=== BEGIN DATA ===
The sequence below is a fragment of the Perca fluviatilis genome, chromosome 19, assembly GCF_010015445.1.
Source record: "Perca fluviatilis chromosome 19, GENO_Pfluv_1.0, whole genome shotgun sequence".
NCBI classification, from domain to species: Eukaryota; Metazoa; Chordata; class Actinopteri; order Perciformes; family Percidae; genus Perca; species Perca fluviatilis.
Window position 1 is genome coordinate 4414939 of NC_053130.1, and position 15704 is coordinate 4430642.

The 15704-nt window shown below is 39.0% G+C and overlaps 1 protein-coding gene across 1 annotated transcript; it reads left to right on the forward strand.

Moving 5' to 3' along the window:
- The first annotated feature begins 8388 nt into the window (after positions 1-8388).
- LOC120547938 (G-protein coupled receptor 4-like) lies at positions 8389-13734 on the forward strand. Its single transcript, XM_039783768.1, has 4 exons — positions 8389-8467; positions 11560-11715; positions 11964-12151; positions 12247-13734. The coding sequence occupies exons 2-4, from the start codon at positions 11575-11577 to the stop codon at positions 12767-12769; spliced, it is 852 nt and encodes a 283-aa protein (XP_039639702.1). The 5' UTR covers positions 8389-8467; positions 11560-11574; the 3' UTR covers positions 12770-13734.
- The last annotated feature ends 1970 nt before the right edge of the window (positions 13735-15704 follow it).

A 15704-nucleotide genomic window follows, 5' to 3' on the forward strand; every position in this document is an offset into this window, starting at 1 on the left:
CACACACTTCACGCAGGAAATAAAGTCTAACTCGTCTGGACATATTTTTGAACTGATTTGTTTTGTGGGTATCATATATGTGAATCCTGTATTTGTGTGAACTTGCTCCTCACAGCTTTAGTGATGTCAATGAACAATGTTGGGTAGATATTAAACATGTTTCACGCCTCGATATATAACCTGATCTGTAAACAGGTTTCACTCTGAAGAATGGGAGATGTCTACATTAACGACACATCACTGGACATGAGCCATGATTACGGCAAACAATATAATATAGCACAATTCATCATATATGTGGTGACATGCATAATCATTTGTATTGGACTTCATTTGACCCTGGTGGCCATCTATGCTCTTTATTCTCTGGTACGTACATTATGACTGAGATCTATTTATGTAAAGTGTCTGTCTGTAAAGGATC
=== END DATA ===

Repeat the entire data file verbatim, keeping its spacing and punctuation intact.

The sequence below is a fragment of the Perca fluviatilis genome, chromosome 19, assembly GCF_010015445.1.
Source record: "Perca fluviatilis chromosome 19, GENO_Pfluv_1.0, whole genome shotgun sequence".
NCBI classification, from domain to species: Eukaryota; Metazoa; Chordata; class Actinopteri; order Perciformes; family Percidae; genus Perca; species Perca fluviatilis.
Window position 1 is genome coordinate 4414939 of NC_053130.1, and position 15704 is coordinate 4430642.

The 15704-nt window shown below is 39.0% G+C and overlaps 1 protein-coding gene across 1 annotated transcript; it reads left to right on the forward strand.

Moving 5' to 3' along the window:
- The first annotated feature begins 8388 nt into the window (after positions 1-8388).
- LOC120547938 (G-protein coupled receptor 4-like) lies at positions 8389-13734 on the forward strand. Its single transcript, XM_039783768.1, has 4 exons — positions 8389-8467; positions 11560-11715; positions 11964-12151; positions 12247-13734. The coding sequence occupies exons 2-4, from the start codon at positions 11575-11577 to the stop codon at positions 12767-12769; spliced, it is 852 nt and encodes a 283-aa protein (XP_039639702.1). The 5' UTR covers positions 8389-8467; positions 11560-11574; the 3' UTR covers positions 12770-13734.
- The last annotated feature ends 1970 nt before the right edge of the window (positions 13735-15704 follow it).

A 15704-nucleotide genomic window follows, 5' to 3' on the forward strand; every position in this document is an offset into this window, starting at 1 on the left:
CACACACTTCACGCAGGAAATAAAGTCTAACTCGTCTGGACATATTTTTGAACTGATTTGTTTTGTGGGTATCATATATGTGAATCCTGTATTTGTGTGAACTTGCTCCTCACAGCTTTAGTGATGTCAATGAACAATGTTGGGTAGATATTAAACATGTTTCACGCCTCGATATATAACCTGATCTGTAAACAGGTTTCACTCTGAAGAATGGGAGATGTCTACATTAACGACACATCACTGGACATGAGCCATGATTACGGCAAACAATATAATATAGCACAATTCATCATATATGTGGTGACATGCATAATCATTTGTATTGGACTTCATTTGACCCTGGTGGCCATCTATGCTCTTTATTCTCTGGTACGTACATTATGACTGAGATCTATTTATGTAAAGTGTCTGTCTGTAAAGGATC